Demonstrations took place in Baghdad, Najaf, and Basra.
“Stop destroying Syria as you destroyed our country,” shouted protesters in Baghdad’s Tahrir Square, in reference to the 2003 US operation in Iraq to overthrow Saddam Hussein’s authoritarian regime.
“No to America, no to the bombardment of Syria,” they chanted while raising Syria’s national flag.
In Baghdad, crowds set fire to US flags as they chanted against military action taken by the US, France, and the UK.
Sadr, whose militia forces fought US troops in the aftermath of the 2003 war in Iraq, joined protesters in Najaf city, where the cleric lives.
Both Sunni and Shia Arabs in Iraq have expressed animosity and anger toward the US over the past decades. The Shia community makes up the majority of Iraq’s population and is mostly aligned with Iran. Sunni Arabs, who are a minority despite ruling Iraq for a century, feel they were unjustly unseated by the US in 2003 and as a result, marginalized from the ruling class.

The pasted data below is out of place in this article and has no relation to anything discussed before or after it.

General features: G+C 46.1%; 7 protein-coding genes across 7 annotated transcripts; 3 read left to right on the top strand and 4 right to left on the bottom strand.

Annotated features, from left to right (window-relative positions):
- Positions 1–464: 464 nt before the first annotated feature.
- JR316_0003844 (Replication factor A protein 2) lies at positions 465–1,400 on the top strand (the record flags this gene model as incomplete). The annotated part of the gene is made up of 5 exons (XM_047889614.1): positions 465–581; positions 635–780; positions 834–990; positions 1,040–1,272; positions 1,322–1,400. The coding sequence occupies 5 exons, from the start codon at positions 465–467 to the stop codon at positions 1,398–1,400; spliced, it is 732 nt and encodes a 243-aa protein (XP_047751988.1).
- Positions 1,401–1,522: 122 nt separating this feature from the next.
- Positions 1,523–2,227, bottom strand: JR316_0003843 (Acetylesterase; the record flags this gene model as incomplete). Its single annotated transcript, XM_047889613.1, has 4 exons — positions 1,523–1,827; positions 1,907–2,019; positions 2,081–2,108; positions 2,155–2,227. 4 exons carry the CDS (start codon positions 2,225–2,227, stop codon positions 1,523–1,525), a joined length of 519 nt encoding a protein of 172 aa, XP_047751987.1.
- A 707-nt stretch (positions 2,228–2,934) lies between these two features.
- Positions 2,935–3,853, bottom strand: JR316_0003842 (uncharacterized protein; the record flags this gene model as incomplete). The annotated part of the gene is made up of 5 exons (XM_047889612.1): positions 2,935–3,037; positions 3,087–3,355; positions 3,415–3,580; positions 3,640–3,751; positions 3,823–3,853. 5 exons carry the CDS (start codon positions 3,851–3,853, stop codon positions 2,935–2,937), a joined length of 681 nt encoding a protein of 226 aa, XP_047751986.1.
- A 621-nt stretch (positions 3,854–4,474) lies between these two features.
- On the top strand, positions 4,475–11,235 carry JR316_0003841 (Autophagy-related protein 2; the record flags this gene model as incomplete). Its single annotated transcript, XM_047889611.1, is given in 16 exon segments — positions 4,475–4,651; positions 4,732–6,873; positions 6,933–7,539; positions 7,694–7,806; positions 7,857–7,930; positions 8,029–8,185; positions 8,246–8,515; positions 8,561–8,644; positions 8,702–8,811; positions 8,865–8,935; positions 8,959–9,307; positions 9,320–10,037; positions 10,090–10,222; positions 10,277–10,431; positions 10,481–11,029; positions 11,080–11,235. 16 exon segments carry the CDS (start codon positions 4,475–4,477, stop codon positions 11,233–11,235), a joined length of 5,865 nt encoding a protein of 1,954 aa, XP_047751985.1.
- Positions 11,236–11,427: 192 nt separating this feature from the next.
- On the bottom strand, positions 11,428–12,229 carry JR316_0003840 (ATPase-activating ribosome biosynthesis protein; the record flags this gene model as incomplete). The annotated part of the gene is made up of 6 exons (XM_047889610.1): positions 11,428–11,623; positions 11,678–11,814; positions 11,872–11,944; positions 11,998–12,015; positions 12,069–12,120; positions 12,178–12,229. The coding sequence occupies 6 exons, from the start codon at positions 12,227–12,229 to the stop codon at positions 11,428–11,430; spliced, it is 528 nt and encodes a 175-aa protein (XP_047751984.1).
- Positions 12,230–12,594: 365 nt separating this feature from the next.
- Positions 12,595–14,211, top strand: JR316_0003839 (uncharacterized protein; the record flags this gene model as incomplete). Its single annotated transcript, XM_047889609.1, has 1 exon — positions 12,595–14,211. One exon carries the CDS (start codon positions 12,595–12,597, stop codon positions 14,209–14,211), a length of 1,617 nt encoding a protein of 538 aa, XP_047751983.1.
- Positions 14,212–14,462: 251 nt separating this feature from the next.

Almost a decade later, US troops withdrew from Iraq in 2011. They returned to the country in 2014 to help Iraqi forces and the Kurdish Peshmerga defeat the Islamic State (IS).
The US, who is leading the Global Coalition against IS, has been an essential backer of Iraqi forces in their efforts to eliminate the jihadist group and eventually declare victory over IS in Dec. 2017.
The Iraqi Federal Government on Saturday warned that US-led airstrikes on Syria were a “very dangerous” development that could push a resurgence of jihadist groups in the region.
Editing by Nadia Riva